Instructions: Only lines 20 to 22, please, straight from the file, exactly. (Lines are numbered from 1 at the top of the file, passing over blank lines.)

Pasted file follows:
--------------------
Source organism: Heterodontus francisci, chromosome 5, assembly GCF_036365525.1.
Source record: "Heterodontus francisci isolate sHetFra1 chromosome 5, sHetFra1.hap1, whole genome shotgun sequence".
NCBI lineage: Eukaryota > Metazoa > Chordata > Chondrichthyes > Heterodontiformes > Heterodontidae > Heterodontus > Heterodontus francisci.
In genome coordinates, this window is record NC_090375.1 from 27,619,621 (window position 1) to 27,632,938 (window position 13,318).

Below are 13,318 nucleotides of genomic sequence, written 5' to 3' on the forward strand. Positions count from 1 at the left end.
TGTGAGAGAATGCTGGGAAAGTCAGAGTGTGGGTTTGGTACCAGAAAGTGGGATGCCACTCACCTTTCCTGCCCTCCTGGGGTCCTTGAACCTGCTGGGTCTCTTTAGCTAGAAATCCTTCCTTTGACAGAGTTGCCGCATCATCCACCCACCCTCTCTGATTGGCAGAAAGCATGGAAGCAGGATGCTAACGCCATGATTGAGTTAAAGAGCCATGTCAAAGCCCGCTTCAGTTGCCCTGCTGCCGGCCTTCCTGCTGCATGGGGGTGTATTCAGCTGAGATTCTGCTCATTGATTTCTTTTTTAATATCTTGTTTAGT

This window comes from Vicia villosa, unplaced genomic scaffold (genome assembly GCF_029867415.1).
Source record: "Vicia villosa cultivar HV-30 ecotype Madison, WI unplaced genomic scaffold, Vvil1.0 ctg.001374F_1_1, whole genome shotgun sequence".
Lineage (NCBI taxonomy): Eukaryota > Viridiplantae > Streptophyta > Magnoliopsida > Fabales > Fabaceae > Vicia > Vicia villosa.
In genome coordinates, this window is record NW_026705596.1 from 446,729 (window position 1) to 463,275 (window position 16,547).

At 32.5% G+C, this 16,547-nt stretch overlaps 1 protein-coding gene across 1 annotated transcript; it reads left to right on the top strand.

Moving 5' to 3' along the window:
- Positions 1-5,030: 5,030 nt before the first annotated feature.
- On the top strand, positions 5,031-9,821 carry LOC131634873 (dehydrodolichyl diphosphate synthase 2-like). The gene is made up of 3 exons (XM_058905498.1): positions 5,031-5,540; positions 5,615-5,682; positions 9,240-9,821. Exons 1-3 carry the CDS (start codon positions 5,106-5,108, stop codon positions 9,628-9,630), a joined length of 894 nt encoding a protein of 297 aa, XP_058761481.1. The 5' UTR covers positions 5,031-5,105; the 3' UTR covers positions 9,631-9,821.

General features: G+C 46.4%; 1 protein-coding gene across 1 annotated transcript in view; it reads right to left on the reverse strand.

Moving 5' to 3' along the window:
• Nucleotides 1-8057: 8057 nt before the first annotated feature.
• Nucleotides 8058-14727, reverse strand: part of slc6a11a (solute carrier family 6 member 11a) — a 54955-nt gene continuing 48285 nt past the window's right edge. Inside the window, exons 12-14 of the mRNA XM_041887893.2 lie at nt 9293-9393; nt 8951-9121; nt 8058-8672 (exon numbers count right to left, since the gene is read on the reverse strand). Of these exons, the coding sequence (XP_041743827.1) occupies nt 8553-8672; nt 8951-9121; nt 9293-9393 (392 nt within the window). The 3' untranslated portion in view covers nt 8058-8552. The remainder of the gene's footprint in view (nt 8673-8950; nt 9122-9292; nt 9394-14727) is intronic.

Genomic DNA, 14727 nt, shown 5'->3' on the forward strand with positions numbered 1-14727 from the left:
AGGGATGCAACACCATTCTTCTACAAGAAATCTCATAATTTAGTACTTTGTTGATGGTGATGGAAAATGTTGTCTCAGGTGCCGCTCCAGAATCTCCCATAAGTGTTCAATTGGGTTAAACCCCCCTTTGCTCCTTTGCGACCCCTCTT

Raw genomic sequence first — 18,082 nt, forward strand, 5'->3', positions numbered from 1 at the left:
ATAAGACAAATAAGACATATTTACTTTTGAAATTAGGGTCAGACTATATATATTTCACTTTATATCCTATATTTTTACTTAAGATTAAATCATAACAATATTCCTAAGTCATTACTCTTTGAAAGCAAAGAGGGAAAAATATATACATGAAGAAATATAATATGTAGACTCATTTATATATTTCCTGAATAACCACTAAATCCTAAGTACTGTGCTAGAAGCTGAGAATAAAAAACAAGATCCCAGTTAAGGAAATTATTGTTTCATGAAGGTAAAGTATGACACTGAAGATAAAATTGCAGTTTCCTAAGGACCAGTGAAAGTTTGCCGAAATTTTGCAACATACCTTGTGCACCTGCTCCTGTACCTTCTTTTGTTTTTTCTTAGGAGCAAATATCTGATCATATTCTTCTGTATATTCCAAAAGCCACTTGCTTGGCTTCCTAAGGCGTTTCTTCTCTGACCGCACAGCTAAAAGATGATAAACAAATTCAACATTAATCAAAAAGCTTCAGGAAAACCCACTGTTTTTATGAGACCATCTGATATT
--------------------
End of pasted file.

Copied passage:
AGGGATGCAACACCATTCTTCTACAAGAAATCTCATAATTTAGTACTTTGTTGATGGTGATGGAAAATGTTGTCTCAGGTGCCGCTCCAGAATCTCCCATAAGTGTTCAATTGGGTTAAACCCCCCTTTGCTCCTTTGCGACCCCTCTT

Raw genomic sequence first — 18,082 nt, forward strand, 5'->3', positions numbered from 1 at the left:
ATAAGACAAATAAGACATATTTACTTTTGAAATTAGGGTCAGACTATATATATTTCACTTTATATCCTATATTTTTACTTAAGATTAAATCATAACAATATTCCTAAGTCATTACTCTTTGAAAGCAAAGAGGGAAAAATATATACATGAAGAAATATAATATGTAGACTCATTTATATATTTCCTGAATAACCACTAAATCCTAAGTACTGTGCTAGAAGCTGAGAATAAAAAACAAGATCCCAGTTAAGGAAATTATTGTTTCATGAAGGTAAAGTATGACACTGAAGATAAAATTGCAGTTTCCTAAGGACCAGTGAAAGTTTGCCGAAATTTTGCAACATACCTTGTGCACCTGCTCCTGTACCTTCTTTTGTTTTTTCTTAGGAGCAAATATCTGATCATATTCTTCTGTATATTCCAAAAGCCACTTGCTTGGCTTCCTAAGGCGTTTCTTCTCTGACCGCACAGCTAAAAGATGATAAACAAATTCAACATTAATCAAAAAGCTTCAGGAAAACCCACTGTTTTTATGAGACCATCTGATATT